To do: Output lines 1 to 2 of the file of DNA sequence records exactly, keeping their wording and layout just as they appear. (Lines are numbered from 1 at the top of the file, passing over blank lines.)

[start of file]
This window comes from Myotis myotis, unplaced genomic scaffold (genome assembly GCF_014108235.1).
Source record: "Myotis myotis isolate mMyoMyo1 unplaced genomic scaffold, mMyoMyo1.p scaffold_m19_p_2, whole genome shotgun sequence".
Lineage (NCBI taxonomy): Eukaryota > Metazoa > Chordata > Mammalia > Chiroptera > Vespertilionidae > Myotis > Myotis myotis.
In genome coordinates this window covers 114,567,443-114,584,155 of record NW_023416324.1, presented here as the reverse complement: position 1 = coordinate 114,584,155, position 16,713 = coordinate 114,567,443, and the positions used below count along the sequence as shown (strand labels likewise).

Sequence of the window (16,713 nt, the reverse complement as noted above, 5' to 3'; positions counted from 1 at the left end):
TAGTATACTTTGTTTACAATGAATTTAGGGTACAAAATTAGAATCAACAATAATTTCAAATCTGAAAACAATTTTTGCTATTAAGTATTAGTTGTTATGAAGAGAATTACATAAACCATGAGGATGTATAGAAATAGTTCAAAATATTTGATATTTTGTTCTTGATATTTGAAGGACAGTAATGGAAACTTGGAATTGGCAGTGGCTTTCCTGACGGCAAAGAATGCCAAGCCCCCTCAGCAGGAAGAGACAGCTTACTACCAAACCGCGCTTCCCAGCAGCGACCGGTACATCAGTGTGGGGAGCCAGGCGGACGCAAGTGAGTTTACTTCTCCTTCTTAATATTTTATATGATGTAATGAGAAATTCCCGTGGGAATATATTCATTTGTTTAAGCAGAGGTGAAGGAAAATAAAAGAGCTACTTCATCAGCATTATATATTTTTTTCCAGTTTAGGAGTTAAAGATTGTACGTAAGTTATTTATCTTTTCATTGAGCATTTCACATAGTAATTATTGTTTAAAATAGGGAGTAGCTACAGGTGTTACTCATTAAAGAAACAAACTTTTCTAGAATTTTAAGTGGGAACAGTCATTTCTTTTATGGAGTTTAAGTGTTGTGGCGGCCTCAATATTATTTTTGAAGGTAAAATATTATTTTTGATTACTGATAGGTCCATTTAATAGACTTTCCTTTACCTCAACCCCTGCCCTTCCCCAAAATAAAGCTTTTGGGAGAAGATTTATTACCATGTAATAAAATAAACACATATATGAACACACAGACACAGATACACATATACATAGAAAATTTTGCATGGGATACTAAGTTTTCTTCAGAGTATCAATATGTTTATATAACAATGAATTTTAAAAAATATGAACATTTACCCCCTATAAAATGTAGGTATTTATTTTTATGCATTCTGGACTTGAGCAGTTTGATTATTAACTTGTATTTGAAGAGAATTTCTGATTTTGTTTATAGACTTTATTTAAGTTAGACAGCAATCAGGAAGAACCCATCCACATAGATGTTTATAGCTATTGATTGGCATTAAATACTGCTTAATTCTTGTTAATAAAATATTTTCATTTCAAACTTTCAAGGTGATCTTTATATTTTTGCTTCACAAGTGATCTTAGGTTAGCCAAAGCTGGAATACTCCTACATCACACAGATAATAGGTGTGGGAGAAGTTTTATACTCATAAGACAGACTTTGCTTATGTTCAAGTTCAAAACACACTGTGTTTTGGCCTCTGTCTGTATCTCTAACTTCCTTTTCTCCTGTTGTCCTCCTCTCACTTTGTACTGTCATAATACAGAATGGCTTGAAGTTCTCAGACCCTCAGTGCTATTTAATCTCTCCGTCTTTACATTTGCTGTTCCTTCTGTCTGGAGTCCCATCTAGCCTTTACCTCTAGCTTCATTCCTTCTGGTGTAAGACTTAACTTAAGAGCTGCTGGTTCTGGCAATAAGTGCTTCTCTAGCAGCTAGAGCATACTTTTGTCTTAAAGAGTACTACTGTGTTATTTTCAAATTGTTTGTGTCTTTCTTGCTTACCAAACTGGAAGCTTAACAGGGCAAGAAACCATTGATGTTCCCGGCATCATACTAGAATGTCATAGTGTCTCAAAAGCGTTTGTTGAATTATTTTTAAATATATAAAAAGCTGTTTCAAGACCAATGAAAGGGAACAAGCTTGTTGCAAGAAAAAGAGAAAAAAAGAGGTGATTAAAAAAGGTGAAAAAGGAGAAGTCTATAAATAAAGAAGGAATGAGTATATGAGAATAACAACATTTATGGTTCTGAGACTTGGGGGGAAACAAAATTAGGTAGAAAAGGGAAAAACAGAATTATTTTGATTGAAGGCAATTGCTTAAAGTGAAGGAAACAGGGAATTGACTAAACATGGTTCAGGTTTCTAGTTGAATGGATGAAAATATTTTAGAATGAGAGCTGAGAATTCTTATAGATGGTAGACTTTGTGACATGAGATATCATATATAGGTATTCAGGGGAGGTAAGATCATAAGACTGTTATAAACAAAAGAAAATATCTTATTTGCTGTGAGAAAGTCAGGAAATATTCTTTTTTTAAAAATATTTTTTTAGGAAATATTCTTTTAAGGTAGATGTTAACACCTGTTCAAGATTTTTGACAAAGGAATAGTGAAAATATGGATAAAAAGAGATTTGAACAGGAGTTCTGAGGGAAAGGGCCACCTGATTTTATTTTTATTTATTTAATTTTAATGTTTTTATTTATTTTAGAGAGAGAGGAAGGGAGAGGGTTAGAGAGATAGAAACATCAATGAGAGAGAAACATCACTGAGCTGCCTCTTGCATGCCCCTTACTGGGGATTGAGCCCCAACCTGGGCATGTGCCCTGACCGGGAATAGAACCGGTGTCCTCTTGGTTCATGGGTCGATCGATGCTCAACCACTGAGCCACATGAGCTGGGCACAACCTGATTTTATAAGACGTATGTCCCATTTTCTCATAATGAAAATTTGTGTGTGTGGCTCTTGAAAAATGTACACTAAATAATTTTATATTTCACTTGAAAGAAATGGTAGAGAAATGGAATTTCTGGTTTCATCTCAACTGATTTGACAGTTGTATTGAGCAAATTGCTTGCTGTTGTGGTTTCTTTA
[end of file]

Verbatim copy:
This window comes from Myotis myotis, unplaced genomic scaffold (genome assembly GCF_014108235.1).
Source record: "Myotis myotis isolate mMyoMyo1 unplaced genomic scaffold, mMyoMyo1.p scaffold_m19_p_2, whole genome shotgun sequence".